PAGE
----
Other things worth looking at would be the Anglo Saxon Chronicle, 1125, this is the first recorded case in English history of bankers ruining a country.
    The Great Debasement, the first recorded time it was done by an English monarch, Henry the 8th.
    I think perhaps you should also take a look at the Austrian School of economics, Ludwig Von Mises, Rothbard etc. A lot of this stuff can be found at
    Essentially though your solution can't work, although there may be things that need money spending on them, there is no more money. All that is happening now is that as Brown proposes spending more money, what he means is that he is printing more pieces of paper, thus reducing the buying power of those that do have money, which causes inflation. Prices seem to go up, but actually the value of paper money goes down. You will see this more clearly when we move to hyper inflation later this year. You might want to take a look at Zimbabwe for a good example of this in effect.
    At times like this it is worth remembering that things are going to get worse for many years, so you have to find happiness in other ways. Take pleasure from friends, a sunny day, a nice cup of tea, a walk by the river. Those things got me through the last recession, pitiful as they sound.

  17. "although there may be things that need more money spending on them, there is no more money"

    Yes, this is true, but, it's also absurd and obviously false. For this to be true would mean that in a world where about a billion are chronically starved, and in a country with millions of children raised in poverty and hundreds of thousands of homeless, there just aren't the resources to feed everyone, house everyone, and provide a good standard of living.

    But those resources are there - the food, the houses, every other kind of important good is available in the needed amounts.

    And yet 'there's no more money'. Some greedy class of parasites must have appropriated the great majority of society's wealth. I wonder who that might be?

  18. 'Some greedy class of parasites'

    You and me and the rest of the rich West are those parasites.. when are you going to admit this and help the real poor in Africa and Asia?

  19. Don't worry, I'm sure you'll be able to use your experience living with the poor to some advantage in future. Dinner parties in your 40s will resound with laughter as you describe your descent into temporary plebdom.

    So it's not all bad.

  20. It is actually incredibly heartening to me that you guys all believe in the concept of my future wealth and poshness.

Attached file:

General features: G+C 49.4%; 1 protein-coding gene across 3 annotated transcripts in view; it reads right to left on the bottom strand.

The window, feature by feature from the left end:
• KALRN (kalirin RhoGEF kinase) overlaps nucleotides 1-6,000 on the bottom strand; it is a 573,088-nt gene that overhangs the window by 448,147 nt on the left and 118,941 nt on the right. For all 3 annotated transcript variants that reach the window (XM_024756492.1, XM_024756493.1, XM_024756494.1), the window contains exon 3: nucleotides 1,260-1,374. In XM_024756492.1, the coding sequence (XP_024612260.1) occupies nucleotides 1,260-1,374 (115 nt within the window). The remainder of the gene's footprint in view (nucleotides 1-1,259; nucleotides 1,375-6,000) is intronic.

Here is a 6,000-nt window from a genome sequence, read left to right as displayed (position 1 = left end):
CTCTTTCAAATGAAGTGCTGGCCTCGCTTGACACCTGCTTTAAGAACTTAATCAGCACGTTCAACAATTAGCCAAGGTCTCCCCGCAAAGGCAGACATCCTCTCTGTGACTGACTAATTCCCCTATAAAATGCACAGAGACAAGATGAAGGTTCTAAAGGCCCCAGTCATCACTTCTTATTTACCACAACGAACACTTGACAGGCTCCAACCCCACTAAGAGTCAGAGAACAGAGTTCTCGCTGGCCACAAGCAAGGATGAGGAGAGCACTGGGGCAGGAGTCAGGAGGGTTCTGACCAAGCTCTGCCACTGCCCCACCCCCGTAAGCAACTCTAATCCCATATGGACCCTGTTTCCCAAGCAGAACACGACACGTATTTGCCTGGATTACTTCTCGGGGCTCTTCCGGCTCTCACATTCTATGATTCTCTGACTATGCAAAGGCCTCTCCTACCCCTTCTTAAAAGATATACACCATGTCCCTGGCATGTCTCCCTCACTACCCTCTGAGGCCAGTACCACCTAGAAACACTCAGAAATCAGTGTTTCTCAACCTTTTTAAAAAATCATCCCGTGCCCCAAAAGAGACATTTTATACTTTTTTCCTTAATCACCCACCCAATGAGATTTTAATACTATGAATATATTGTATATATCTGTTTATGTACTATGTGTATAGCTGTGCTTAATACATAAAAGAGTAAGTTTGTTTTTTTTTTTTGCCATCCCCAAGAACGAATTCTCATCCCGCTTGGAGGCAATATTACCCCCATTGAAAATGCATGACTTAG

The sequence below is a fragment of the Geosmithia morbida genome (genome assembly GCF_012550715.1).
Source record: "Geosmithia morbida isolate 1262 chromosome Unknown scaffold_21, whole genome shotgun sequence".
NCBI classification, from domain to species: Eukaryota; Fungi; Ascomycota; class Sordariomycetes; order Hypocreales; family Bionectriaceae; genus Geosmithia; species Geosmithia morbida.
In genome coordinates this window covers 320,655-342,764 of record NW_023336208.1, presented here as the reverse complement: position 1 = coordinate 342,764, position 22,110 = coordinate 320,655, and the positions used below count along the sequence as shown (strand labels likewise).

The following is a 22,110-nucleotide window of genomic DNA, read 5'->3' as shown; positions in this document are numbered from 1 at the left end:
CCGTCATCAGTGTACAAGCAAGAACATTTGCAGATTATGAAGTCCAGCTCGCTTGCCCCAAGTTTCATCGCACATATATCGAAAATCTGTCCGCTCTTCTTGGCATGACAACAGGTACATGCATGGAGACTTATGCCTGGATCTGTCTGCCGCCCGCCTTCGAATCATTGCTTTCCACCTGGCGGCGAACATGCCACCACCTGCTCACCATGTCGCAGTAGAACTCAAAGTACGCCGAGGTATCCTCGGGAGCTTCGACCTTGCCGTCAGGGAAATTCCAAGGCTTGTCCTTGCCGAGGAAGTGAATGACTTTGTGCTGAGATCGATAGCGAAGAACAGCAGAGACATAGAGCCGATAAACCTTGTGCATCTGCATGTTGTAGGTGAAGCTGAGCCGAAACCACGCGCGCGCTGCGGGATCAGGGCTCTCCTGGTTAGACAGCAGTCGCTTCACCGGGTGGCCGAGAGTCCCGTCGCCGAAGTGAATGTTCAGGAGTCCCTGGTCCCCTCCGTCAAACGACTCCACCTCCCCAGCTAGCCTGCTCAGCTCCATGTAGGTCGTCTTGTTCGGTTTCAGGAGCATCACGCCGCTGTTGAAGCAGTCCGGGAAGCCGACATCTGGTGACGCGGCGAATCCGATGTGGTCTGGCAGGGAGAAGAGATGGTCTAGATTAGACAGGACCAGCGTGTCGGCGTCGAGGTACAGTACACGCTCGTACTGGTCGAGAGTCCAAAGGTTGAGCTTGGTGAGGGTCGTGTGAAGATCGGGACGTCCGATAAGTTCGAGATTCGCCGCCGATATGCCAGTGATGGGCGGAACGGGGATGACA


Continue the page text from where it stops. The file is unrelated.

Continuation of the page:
I'll be sure to send Titus and Marcia your love when the nanny brings them home from prep school.

    Seriously, though - what is all this commentary on my personal background actually meant to be achieving? Apart from a weary ad hominem? I'm very open about my own privilege on this blog, and how it problematises both my socialism and my objectivity, and the steps that it's my duty to take to work around that. If you still can't stand to read anything by someone who had to wear a tartan kilt to school, I suggest you go and find another blog. I can't change my past, but I can try in my own small way to change the future.

  21. Why try and work around your privilege?

  22. By 'work around', I mean 'take into account'. There's a lot that my privilege stops me from understanding, a lot that it makes me take for granted. Attempting to blog about politics without interrogating your own inherent prejudices is like trying to do an office job whilst wearing a huge pair of blinkers or dark sunglasses. Trust me, I had to do that once after eye surgery.

    By the way, SarahSea and Rosemary: plenty of little socialist biscuits for you guys. Glad to see you on here. *grins*

  23. Yakherd - I think that`s a major problem. Alot of students just go to university now because it`s kind of what you have to do if you want the mythical, ill-defined "good job". It`s an unrealistic attitude which the government has been promoting for a number of years...

    Directionless Bones...
    Rather than a class of parasites - the ones with wealth are those that have created it (often by organising others.)